"Programming developed by the team enables the quadcopters to work out how to politely fly past each other without colliding, the researchers claimed."
London, June 27 - You may have seen in films flying robots seamlessly communicating and cooperating with humans working in labs on the Earth while negotiating danger zones effortlessly, this may soon be a reality.

Now, a new research from University of Sheffield in Britain leads this concept that has fascinated people for long in fiction to actually work in reality, paving way for robots that can play important roles in crisis situations such as search and rescue missions, or operate in environments where it would be dangerous for humans to work.

As we develop robots for use in space or to send into nuclear environments - places where humans cannot easily go - the goal will be for them to understand their surroundings and make decisions based on that understanding, said Sandor Veres, professor at University of Sheffield.

Using simple flying robots, called quadcopters, the researchers have created software that enables the robot to learn about its surroundings using a forward facing camera mounted at the front of the machine.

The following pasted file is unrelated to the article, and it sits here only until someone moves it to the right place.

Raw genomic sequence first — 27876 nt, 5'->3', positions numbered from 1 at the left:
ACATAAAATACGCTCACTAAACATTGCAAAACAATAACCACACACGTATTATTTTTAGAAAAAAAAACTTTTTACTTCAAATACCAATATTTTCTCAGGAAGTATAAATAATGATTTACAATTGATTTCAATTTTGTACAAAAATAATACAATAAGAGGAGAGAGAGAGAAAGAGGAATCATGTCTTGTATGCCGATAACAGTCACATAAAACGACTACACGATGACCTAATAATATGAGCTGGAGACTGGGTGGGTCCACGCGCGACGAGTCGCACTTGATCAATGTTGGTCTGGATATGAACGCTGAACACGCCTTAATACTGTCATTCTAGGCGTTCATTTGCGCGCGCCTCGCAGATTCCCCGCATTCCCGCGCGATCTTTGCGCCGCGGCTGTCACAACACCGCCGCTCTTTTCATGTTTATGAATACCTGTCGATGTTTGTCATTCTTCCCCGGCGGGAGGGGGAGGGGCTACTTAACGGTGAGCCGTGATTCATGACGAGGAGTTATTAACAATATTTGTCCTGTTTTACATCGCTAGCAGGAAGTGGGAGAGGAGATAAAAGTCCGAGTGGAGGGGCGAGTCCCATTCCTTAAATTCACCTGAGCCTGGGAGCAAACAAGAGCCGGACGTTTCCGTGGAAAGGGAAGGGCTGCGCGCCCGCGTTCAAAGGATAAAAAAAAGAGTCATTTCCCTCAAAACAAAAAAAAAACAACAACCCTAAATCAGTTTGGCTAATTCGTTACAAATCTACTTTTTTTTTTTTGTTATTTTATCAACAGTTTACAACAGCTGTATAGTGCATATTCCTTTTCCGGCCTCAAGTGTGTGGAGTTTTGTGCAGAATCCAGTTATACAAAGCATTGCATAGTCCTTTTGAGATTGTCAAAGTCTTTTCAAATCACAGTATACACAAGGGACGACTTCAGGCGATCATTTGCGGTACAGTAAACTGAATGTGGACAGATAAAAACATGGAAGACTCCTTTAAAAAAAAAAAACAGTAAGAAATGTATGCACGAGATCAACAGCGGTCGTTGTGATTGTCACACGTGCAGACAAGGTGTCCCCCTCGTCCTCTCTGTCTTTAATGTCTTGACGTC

The robot starts with no information about its environment and the objects within it. By overlaying different frames from the camera and selecting key reference points within the scene, it builds up a 3D map of the world around it.

Other sensors pick up barometric and ultrasonic data, which give the robot additional clues about its environment. All this information is fed into autopilot software to allow the robot to navigate safely, but also to learn about the objects nearby and navigate to specific items.

Programming developed by the team enables the quadcopters to work out how to politely fly past each other without colliding, the researchers claimed.

The researchers used a computer concept called game theory to programme the quadcopters.


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